Address by Rev. F.M. McCoy
The oration of the day was delivered by Rev. Francis M. McCoy of Waugh Methodist Episcopal Church, who said in part:
"As we strew with flowers the graves of our beloved dead we are hushed into a calm consideration of the awful cost incident to war and feel that the new and great problem of our day is to find a better way in which to realize the ends sought in war.
"The patriotism of war is unquestioned in its sincerity. No one can doubt the genuineness of that loyalty which will voluntarily face the cannons' glare and the bayonets' bristling front for the interests of posterity. We do honor today to this deep devotion that will lay down its life for its friend. This type of patriotism has been in large measure the purchase price of both defense and of progress in the past. It was this love of country that caused these men to march forth and offer themselves, as a final offering within their power, upon the altar of freedom and a united nation. It is well that we pause beside the graves of our fathers so that the youth of our land may gain a new conception of the cost of the heritage which they enjoy.
"We honor the true patriotism of war as exemplified here by these brave dead; but there lifts before us also an estimate of the patriotism of peace. This is the measure of the best type of citizenship. He who possesses himself under stress is greater than he who takes a city. The calm poise that knows all the facts and yet hopefully puts a staying hand upon the hasty sword is just as heroic as the patriotism that would rush into battle. This is the type of the citizenship of the new day. Brotherhood is the great reality for nations. We owe it to the bleeding lands across the sea and to our southwest to keep strong in peace so that we may be ready to reach out a helping hand in the trying years of reconstruction. The finest patriotism is that which would spare the country the misery incident to war and help it by the strength of peace. We stand ready if patriotism calls to sacrifice; we pray that we may remain free to serve."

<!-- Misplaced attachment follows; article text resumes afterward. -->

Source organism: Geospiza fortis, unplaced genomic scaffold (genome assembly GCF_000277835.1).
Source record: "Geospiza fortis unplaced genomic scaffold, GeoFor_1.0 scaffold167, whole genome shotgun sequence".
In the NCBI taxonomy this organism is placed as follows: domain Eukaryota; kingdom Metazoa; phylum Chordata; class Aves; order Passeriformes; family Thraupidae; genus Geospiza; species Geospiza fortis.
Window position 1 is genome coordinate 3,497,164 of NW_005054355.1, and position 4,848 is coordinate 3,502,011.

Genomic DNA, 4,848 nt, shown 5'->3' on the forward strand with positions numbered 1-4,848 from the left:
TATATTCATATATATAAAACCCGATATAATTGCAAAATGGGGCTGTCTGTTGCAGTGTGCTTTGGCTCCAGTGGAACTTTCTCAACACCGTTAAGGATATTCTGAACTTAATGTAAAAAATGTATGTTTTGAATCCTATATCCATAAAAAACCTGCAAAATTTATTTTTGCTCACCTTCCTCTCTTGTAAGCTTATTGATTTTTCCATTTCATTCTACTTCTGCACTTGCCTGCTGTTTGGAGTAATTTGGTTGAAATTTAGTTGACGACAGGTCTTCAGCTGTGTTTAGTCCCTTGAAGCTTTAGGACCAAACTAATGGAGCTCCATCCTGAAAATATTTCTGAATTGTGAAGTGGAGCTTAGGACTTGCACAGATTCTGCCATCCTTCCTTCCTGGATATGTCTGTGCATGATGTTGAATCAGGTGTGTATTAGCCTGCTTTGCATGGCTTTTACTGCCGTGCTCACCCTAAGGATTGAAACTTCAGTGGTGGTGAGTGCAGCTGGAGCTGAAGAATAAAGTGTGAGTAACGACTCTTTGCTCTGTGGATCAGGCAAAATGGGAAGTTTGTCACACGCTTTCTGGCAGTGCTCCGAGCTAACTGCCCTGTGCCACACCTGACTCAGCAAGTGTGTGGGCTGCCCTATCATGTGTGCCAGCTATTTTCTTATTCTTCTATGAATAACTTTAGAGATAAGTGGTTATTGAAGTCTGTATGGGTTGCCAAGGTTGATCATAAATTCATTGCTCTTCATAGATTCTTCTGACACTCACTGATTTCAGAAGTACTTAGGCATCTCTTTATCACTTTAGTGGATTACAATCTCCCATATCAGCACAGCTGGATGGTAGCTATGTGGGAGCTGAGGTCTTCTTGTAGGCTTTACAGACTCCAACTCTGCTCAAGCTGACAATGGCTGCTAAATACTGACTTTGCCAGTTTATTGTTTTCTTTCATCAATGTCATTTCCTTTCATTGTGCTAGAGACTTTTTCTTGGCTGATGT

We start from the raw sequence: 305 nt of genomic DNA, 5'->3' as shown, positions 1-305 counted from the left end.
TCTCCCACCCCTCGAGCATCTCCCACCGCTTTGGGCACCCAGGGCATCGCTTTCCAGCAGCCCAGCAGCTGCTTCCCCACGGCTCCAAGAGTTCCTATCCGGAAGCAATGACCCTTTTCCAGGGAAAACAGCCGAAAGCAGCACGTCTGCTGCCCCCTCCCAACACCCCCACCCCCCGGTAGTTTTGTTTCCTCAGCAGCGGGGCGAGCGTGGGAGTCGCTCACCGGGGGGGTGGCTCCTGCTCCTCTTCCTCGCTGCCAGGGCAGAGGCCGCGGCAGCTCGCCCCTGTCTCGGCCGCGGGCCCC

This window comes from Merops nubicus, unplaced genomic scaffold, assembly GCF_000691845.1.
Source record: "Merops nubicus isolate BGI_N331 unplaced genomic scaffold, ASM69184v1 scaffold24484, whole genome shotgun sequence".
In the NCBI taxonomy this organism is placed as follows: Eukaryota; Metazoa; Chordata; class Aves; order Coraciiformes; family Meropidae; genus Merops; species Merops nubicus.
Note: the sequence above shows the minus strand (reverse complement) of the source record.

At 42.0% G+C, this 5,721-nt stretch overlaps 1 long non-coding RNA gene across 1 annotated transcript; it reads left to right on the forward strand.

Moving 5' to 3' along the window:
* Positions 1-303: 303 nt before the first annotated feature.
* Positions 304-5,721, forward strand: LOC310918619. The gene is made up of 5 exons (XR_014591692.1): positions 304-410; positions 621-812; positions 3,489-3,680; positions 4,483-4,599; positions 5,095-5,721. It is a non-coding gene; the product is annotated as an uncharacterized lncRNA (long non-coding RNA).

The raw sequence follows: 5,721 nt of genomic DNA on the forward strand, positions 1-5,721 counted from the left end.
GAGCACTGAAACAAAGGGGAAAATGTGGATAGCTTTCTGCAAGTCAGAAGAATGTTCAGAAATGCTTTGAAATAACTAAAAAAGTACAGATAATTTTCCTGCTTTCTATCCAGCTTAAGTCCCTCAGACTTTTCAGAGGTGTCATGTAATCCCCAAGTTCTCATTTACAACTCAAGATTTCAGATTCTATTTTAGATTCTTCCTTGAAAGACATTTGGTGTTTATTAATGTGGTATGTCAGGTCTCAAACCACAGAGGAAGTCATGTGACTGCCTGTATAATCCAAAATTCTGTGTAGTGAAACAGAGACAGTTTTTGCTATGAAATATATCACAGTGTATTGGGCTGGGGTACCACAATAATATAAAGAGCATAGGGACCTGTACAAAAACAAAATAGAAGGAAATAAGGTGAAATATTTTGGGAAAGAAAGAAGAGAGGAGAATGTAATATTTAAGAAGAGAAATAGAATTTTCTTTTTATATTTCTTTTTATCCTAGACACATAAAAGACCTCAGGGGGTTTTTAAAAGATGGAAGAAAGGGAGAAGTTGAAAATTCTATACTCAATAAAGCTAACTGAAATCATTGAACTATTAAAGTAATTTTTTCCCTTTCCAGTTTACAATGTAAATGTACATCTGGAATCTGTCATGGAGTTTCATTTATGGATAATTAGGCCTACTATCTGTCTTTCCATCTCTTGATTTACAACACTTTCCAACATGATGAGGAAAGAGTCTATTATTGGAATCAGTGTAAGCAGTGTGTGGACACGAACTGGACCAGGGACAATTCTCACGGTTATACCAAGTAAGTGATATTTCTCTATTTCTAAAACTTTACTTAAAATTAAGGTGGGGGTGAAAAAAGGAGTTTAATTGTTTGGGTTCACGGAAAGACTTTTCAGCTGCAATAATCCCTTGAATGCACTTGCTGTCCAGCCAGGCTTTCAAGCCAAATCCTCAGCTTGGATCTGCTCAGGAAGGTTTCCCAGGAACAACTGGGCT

"America" Is Sung
The choir and assembly then joined in singing "America," after which benediction was pronounced by Rev. G. LeRoy White. The sounding of taps by a bugler brought the exercises to a close.
Members of the choir of Metropolitan Baptist Church who participated in the exercises were:
Sopranos: Mrs. Arthur G. Dunn, Mrs. Gilbert A. Clark, Mrs. J. Lester Brooks, Miss Ethelyn Callaway, Miss Frances Guschewsky, Mrs. Milton Prosperi, Miss Nellie Kunz, Miss Elsie Schooley and Miss Lillian Kephart.
Altos: Miss Emma Guschewsky, Miss Lesta Henderson, Miss hattie Noel and Miss Mary Maranda.